School of Computing

Student Representation & Feedback

Student Representation and Feedback

Overview

We want to know when things are going well, and when you think things can be fixed.

Download the University's policy on student representation (PDF: 352 KB).

How you can give feedback

We provide several ways for you to give feedback. These include module evaluations and student participation on committees

These questionnaires and opportunities let you give your honest opinion

It's important to provide specific evidence of what’s going right or not so well. This helps us to improve what we do.

It's also important to be respectful in the types of comments that you provide. This helps us get to the root of the issue more quickly. 

You said, we did

See what actions we've taken as a result of student feedback

Module & Stage Evaluations

You'll get the chance to do module and stage evaluations throughout your studies. This gives you a chance to let us know what you've enjoyed, and how we can improve.

Module evaluation

At the end of each semester, you'll fill in an evaluation for each module you take. They're tailored to each specific module.

These evaluations are used to:

  • find out about your experiences
  • assess the positive features of a module 
  • identify anything that could be improved in the future

You'll be asked about the structure and content of the module, and about your lecturers. 

Stage feedback

At the end of the year, you'll fill in an evaluation for the programme stage that you have just completed. 

This evaluation is a bit different. It asks you questions about different aspects of your experience, including: 

  • the library and electronic resources
  • assessment and feedback across the programme
  • personal tutoring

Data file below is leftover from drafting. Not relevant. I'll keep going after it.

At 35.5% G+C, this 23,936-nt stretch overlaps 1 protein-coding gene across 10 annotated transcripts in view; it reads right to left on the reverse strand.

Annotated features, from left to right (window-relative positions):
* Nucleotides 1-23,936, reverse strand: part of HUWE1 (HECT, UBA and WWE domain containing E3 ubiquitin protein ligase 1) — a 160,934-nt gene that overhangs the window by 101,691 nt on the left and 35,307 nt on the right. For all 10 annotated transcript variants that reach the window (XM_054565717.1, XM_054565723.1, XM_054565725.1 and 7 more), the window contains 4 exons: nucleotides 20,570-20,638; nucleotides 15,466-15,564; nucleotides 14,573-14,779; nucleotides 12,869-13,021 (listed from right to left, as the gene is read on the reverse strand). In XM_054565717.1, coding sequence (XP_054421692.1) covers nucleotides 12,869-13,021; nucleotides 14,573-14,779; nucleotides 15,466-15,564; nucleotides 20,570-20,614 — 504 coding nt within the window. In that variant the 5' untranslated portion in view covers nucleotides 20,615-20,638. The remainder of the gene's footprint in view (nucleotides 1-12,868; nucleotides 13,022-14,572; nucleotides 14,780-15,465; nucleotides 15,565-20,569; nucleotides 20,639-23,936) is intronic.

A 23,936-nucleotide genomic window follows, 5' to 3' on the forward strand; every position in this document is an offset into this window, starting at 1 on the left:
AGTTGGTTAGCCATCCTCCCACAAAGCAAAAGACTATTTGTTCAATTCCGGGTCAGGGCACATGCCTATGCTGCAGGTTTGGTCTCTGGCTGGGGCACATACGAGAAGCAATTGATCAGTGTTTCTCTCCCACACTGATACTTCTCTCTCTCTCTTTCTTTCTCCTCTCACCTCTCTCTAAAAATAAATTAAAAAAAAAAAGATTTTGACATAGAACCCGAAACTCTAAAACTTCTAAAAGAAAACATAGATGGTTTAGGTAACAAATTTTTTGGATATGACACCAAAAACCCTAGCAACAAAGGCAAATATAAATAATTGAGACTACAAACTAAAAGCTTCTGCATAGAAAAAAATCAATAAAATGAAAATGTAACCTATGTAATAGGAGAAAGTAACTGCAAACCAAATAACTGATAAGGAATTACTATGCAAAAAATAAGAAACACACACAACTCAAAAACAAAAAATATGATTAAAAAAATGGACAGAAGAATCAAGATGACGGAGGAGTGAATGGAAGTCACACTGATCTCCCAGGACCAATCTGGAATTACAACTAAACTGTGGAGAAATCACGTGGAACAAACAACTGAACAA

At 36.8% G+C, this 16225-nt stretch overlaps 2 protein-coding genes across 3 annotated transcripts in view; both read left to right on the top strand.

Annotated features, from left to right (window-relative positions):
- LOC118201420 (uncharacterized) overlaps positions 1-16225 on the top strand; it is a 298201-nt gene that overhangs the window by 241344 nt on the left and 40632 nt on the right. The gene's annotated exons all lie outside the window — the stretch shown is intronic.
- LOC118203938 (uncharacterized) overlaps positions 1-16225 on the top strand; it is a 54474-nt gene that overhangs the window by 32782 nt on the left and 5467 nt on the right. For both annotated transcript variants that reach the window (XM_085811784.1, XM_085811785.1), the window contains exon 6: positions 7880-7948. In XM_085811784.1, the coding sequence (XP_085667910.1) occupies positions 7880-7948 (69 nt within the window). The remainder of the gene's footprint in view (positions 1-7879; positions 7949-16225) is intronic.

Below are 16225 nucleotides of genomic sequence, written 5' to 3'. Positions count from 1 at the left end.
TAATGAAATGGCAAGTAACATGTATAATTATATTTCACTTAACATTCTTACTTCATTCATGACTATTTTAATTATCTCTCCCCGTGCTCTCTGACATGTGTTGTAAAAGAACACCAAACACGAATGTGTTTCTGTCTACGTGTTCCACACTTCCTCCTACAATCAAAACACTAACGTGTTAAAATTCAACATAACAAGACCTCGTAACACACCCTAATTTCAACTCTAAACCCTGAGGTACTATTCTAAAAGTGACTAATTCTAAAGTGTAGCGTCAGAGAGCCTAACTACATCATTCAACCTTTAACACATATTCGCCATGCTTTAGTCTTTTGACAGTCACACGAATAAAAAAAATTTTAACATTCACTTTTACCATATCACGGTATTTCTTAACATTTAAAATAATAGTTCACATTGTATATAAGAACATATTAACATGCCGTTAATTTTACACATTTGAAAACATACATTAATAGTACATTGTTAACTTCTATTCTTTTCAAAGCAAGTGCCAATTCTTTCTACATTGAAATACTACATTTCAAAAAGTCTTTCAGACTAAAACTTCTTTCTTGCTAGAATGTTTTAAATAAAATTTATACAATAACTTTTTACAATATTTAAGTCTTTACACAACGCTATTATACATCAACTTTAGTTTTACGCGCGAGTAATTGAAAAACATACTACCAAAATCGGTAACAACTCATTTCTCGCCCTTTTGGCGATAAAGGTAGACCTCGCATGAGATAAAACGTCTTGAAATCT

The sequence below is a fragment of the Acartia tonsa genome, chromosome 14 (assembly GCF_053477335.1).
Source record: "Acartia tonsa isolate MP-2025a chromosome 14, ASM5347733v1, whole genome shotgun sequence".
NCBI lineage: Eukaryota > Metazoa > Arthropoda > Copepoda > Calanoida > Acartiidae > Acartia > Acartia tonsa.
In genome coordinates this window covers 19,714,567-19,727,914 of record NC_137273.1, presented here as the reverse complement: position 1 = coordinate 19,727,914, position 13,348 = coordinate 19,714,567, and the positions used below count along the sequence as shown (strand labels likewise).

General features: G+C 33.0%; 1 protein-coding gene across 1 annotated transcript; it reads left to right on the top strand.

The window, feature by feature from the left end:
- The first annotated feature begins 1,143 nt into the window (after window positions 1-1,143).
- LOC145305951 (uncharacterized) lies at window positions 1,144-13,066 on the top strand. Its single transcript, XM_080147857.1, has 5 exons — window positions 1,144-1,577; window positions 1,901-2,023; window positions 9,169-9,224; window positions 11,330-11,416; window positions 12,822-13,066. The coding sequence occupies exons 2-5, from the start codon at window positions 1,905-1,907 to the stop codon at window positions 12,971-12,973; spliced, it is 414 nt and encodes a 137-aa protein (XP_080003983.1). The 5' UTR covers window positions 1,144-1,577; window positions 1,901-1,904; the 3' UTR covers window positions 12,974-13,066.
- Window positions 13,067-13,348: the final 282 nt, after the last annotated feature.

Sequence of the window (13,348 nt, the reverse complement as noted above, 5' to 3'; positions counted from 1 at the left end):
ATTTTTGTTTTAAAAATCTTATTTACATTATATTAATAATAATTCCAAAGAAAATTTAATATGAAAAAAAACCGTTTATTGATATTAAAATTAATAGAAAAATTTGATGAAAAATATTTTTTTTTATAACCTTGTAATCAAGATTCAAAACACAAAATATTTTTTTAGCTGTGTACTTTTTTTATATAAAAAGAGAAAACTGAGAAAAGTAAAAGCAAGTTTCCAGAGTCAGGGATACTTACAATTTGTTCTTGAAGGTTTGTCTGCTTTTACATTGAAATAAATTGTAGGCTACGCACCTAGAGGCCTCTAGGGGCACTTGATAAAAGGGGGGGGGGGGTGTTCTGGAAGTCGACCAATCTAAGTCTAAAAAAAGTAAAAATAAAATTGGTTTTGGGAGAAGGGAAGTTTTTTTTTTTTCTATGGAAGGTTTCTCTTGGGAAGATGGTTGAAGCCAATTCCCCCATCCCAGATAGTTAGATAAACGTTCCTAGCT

• student representation

Giving feedback

You'll receive a link to the module and stage evaluations by email. You'll complete the survey online and anonymously.  

There are links to your evaluations in the ‘My EvaSys’ panel in Blackboard. This is on the 'My Institution' page. These links only appear when there is an evaluation open and ready for you to complete it.

What to include

It’s important to be specific and realistic about what is positive and/or negative.  

You should focus on the issue, not the person. Don't say anything offensive about a person involved on the module or programme.  

It also helps if you suggest solutions. This helps us plan our actions to support you.

Find out how we take action on your feedback on our 'You Said We Did’ website.

External Surveys

In addition to module evaluations, which focus on specific modules, the University also participates in four big national student opinion surveys. This helps us to gauge your overall opinion of your time at the University.

Student Representation

Student representatives are a crucial link between the student body and staff. They find out what other students are thinking and can work through agendas to help improve the student experience.

You will have an opportunity to elect student representatives within your School. You can even become a student representative yourself.

The Students’ Union provides training for course representatives, chairs and secretaries.

Course representatives 

Course representatives are elected by their peers. They take part in the Student-Staff Committee.

Student-Staff Committee

The Committee has a student Chair and a student Secretary. 

Anyone can contribute to the agenda. Tell your course representative what you think should be discussed. You can also read the minutes of the meeting afterwards. 

Board of Studies

Course representatives also attend the Board of Studies. This oversees teaching activities in the School.

School representatives

School representatives are appointed by the Students Union. They represent their School at the Faculty Learning, Teaching and Student Experience Committee. 

Each School has one undergraduate representative and one postgraduate representative. 

School representatives collect opinions from the student body. They present these to a bigger Faculty committee.

They have a direct voice in decisions made across the Faculty.